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Analyzing Individual Metabolomics Study (AIMS)- now in the recruitment and funding phase

Science in Service of Humanity (SISOH) is currently in the recruitment and fundraising phase for AIMS. Funding will be through the Gordon Medical Research Center (GMRC), a non-profit funding research in chronic illness. The study is organized in consultation with the Naviaux Lab at UC San Diego. AIMS will be the third metabolomics study looking at how comprehensive metabolomics analysis can be used to evaluate chronic and inflammatory disease, such as CFS/ME, chronic and post-Lyme disease, fibromyalgia, Parkinson’s disease, and mast cell disorders. AIMS builds on previous studies, also conducted in collaboration with Robert Naviaux at UC San Diego, which demonstrated there is a clear metabolomic profile in patients with CFS/ME. We expect testing for AIMS will begin in late 2017.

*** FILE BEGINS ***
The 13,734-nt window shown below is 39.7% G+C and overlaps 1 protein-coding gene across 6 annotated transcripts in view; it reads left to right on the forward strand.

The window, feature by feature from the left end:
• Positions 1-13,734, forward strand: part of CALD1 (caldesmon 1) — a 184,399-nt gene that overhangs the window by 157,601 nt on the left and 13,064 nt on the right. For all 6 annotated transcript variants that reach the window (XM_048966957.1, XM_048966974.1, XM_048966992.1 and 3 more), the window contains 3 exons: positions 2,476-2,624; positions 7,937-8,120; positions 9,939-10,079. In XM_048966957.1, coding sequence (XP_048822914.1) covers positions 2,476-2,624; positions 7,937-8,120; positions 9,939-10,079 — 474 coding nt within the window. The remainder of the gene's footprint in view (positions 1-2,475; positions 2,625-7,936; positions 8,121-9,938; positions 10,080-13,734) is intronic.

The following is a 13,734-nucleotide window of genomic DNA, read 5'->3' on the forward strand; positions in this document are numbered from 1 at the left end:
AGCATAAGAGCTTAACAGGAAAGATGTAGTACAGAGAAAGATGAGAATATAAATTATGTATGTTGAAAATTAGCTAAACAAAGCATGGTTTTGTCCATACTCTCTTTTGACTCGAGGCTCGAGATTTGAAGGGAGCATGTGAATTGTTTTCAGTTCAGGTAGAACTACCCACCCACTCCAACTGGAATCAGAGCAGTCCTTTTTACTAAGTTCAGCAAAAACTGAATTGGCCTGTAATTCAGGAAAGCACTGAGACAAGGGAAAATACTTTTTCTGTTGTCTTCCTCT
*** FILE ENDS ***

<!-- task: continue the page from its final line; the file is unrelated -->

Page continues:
Science in Service of Humanity

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We have collected 2.68% of our $500,000.00 target for the Analyzing Individual Metabolomics Study (AIMS).

2.68%

We have collected 11.43% of our $500,000.00 target for the General Research Fund.

11.43%
GMRC is a 501-3c tax exempt corporation,
and your donations are tax deductible,
dependent on your individual tax situation. 

 

  Study Published August 2016 –  Robert Naviaux and Gordon Medical :

“Metabolic features of chronic fatigue syndrome” – 2016

See more on the study…

Evidence that CFS truly does deserve all three elements of its name has accumulated over the years but a definitive diagnostic test has remained elusive. Until, perhaps, now. For in this week’s Proceedings of the National Academy of Sciences Robert Naviaux of the University of California, San Diego, and his colleagues published evidence that the metabolisms of those diagnosed with CFS are all changing in the same way. Their data suggest it is this cellular response to CFS-triggering traumas, and not the way the response is set in motion, which should define the illness. They also show that this response produces a chemical signal that might be used for diagnosis.

The Economist